How David Notter discovered the healing power of classical, bluegrass music
Dr. David Notter has had a long and soulful connection with his violin and found that playing music complemented his practice as an oncologist and his growth as a human being. At times in his life, he has found inspiration, healing and solace both on his own and playing with others.
“Music permeates humanity and it just sort of diffuses down through to the deeper layers of human empathy,” Notter told me in an interview focusing on how music influenced and impacted his life. Notter is one of four individuals who will be sharing life wisdom at the Elder Speak 2020 event which will be livestreamed on Sept. 20.
After my recent interview with Notter, many people commented about his music and so he was kind enough to agree to a second interview to play a few of his favorite bluegrass tunes and talk about the music. You can listen to our conversation by checking out my second podcast interview with Notter by accessing artofcommunityncw.com.
Following the death of his father, Notter, his mom and brother moved to Seattle and it was there that he somehow ended up playing the violin. How this happened is all very mysterious to him, but then he finds so many aspects of his life to be infused with mystery and wonder.
Someone suggested that Notter would benefit from having a higher quality instrument and some lessons. He took lessons from a friend of his aunt and participated in concerts and recitals through the end of high school.
After playing half-heartedly through his first year of college, Notter put the violin away. That didn’t last.
A difficult personal experience caused him to take up the instrument again and it changed his life. He was in the midst of a long-distance relationship with Patty, who became his wife (and later served as Mayor of Wenatchee, to boot), when he had the sinking feeling that things weren’t go to work out.
He picked up his violin, began playing and found strength in playing music. “I needed solace,” he told me. “I was hurting. And you might say I needed to be healed – needed to be made whole,” he continued.
At the time, he didn’t know how to play by ear, having been trained to play notes from pages of sheet music. And that’s how he began to train himself to play tunes that he heard. “If you play a hundred times the same song on the record player and you kind of figure out what note goes where, a little bit after a while, you’re making harmony with it. And after a while you say this is so incredibly comforting, so soothing,” said Notter.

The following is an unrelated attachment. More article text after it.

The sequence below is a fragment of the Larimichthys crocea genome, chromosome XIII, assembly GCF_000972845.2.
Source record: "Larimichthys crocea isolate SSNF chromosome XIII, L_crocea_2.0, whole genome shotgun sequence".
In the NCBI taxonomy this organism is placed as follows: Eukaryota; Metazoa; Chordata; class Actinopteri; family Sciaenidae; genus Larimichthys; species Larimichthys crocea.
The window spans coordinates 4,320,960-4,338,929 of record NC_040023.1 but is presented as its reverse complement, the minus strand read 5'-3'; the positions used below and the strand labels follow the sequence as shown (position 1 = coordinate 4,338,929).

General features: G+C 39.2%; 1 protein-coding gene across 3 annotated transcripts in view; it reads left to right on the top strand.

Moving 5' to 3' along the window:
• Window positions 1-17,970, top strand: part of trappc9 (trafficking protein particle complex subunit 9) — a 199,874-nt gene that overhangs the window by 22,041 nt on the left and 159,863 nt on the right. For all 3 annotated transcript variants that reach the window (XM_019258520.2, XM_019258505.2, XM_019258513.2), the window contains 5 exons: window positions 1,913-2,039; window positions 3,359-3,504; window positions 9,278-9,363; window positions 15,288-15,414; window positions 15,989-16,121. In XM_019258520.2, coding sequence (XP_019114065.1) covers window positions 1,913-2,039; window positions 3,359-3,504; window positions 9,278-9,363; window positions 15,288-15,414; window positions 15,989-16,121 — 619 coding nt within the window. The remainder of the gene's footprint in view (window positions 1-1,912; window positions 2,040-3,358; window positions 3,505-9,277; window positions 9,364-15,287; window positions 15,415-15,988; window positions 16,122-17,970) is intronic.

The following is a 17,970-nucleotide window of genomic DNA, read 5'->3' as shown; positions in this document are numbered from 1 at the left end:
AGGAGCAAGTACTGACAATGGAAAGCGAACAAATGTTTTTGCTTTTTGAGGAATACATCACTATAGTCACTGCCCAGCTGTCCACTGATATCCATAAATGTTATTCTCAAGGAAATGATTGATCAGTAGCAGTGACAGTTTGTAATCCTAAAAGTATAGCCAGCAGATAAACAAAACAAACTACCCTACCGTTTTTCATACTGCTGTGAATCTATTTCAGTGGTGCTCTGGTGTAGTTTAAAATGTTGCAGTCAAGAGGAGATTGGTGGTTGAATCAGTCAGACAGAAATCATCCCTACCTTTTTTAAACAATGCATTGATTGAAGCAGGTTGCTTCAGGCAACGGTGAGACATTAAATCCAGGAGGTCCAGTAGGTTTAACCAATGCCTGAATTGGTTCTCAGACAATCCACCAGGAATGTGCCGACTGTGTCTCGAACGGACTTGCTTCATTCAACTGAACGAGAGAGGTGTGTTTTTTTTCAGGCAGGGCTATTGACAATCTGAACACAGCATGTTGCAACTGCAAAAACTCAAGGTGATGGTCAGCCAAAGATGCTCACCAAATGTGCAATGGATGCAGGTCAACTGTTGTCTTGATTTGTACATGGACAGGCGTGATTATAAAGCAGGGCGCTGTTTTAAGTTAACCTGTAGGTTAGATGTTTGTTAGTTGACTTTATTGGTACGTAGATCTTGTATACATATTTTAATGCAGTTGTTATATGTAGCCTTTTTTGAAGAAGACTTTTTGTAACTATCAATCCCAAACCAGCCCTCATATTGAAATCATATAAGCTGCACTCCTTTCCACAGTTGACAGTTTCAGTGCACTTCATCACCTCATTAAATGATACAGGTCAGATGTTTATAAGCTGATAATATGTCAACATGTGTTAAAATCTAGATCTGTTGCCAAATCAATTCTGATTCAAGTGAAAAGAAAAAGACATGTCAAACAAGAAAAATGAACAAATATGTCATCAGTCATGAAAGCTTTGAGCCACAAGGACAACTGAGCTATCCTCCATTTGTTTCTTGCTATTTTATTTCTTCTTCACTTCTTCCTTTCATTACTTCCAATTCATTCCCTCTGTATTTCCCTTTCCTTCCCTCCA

“It’s the magic of music, he said, “and I learned in that way not just the power of music, but I learned that I can play by ear.”
His classical violin training led him to playing with the Wenatchee Valley Symphony for more than two decades and his ability to play by ear pushed him in an entirely different direction — playing Bluegrass music with a gifted local group now called the Saddle Rockers.
“People don’t read music in Bluegrass because they usually don’t know how,” Notter explained. It is far more spontaneous, informal, collaborative and free flowing. Classical music (and medicine, too) appeals to the structured orientation of the right side of the brain while the creative fluidity of Bluegrass is a function of the left side of the brain, he explained.
Symphonic music is “gorgeous – it’s just really indescribable,” said Notter. “Bluegrass? That’s different — completely different but also nurturing.”
The emotional high of playing with the Saddle Rockers could be so profound that when he went back to work the next day as an oncologist, he struggled to shift his brain back to the more structured environment. There is something magic about playing with that group. “And I watch them singing and I watch them playing,” Notter said, adding “we watch eyes back and forth. And it is the most heartwarming, wonderful belonging imaginable.”
The Saddle Rockers include Jac Tiechner, Chris Rader, Steve Clem, Bruce McWhirter and Paul O’Donnell.
When Notter left Wenatchee briefly for a job in Kirkland in 1983, he came back six months later committed to being part of this valley and playing music.
The love of music and his ability to bring out the soulful sounds of timeless tunes like “Danny Boy” and “Ashokan Farewall,” the haunting theme music to Ken Burns’ series “The Civil War” inspired his patients and their families. He has played his violin for patients who were dying and he has played at some funerals, at the request of the families.
Notter’s medical practice was driven by a powerful empathy and desire to connect with his patients and their families. His music became an extension of that powerful healing presence that he brought to the work.
There is great mystery in life and great mystery in music. How truly fortunate our community has been to have Notter bring healing and solace to cancer patients and their families. Empathy and music, he says, have helped heal him and helped make him a whole human being. Isn’t that what we all are seeking?